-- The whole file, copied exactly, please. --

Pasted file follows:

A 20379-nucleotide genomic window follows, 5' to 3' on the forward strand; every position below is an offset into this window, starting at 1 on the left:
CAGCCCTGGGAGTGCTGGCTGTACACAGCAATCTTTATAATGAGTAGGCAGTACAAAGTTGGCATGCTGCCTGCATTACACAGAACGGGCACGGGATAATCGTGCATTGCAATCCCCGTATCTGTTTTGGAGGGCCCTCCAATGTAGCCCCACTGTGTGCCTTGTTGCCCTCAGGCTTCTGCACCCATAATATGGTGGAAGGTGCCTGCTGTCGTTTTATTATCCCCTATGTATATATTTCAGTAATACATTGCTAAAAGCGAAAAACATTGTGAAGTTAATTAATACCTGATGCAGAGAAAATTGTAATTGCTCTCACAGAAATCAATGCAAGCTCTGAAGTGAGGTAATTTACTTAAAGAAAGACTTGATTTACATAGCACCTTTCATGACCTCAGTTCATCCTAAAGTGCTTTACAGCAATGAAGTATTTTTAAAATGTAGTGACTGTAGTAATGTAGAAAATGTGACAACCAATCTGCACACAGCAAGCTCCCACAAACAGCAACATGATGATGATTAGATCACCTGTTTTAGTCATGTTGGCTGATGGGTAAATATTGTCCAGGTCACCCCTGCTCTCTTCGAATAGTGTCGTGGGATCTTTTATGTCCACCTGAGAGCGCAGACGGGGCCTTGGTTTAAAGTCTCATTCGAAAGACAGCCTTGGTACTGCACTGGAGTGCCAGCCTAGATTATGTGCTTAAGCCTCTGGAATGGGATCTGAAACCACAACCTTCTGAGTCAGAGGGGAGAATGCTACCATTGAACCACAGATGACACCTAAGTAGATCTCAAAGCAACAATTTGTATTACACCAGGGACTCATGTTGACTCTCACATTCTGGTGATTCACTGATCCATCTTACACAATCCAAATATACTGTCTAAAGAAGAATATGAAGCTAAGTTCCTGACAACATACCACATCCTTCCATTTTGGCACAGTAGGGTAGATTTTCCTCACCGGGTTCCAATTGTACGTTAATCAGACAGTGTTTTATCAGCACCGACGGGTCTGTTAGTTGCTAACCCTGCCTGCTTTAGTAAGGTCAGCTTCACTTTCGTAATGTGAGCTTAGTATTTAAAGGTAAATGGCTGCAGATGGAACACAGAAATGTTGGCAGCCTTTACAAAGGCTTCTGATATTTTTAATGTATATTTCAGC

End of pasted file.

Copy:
A 20379-nucleotide genomic window follows, 5' to 3' on the forward strand; every position below is an offset into this window, starting at 1 on the left:
CAGCCCTGGGAGTGCTGGCTGTACACAGCAATCTTTATAATGAGTAGGCAGTACAAAGTTGGCATGCTGCCTGCATTACACAGAACGGGCACGGGATAATCGTGCATTGCAATCCCCGTATCTGTTTTGGAGGGCCCTCCAATGTAGCCCCACTGTGTGCCTTGTTGCCCTCAGGCTTCTGCACCCATAATATGGTGGAAGGTGCCTGCTGTCGTTTTATTATCCCCTATGTATATATTTCAGTAATACATTGCTAAAAGCGAAAAACATTGTGAAGTTAATTAATACCTGATGCAGAGAAAATTGTAATTGCTCTCACAGAAATCAATGCAAGCTCTGAAGTGAGGTAATTTACTTAAAGAAAGACTTGATTTACATAGCACCTTTCATGACCTCAGTTCATCCTAAAGTGCTTTACAGCAATGAAGTATTTTTAAAATGTAGTGACTGTAGTAATGTAGAAAATGTGACAACCAATCTGCACACAGCAAGCTCCCACAAACAGCAACATGATGATGATTAGATCACCTGTTTTAGTCATGTTGGCTGATGGGTAAATATTGTCCAGGTCACCCCTGCTCTCTTCGAATAGTGTCGTGGGATCTTTTATGTCCACCTGAGAGCGCAGACGGGGCCTTGGTTTAAAGTCTCATTCGAAAGACAGCCTTGGTACTGCACTGGAGTGCCAGCCTAGATTATGTGCTTAAGCCTCTGGAATGGGATCTGAAACCACAACCTTCTGAGTCAGAGGGGAGAATGCTACCATTGAACCACAGATGACACCTAAGTAGATCTCAAAGCAACAATTTGTATTACACCAGGGACTCATGTTGACTCTCACATTCTGGTGATTCACTGATCCATCTTACACAATCCAAATATACTGTCTAAAGAAGAATATGAAGCTAAGTTCCTGACAACATACCACATCCTTCCATTTTGGCACAGTAGGGTAGATTTTCCTCACCGGGTTCCAATTGTACGTTAATCAGACAGTGTTTTATCAGCACCGACGGGTCTGTTAGTTGCTAACCCTGCCTGCTTTAGTAAGGTCAGCTTCACTTTCGTAATGTGAGCTTAGTATTTAAAGGTAAATGGCTGCAGATGGAACACAGAAATGTTGGCAGCCTTTACAAAGGCTTCTGATATTTTTAATGTATATTTCAGC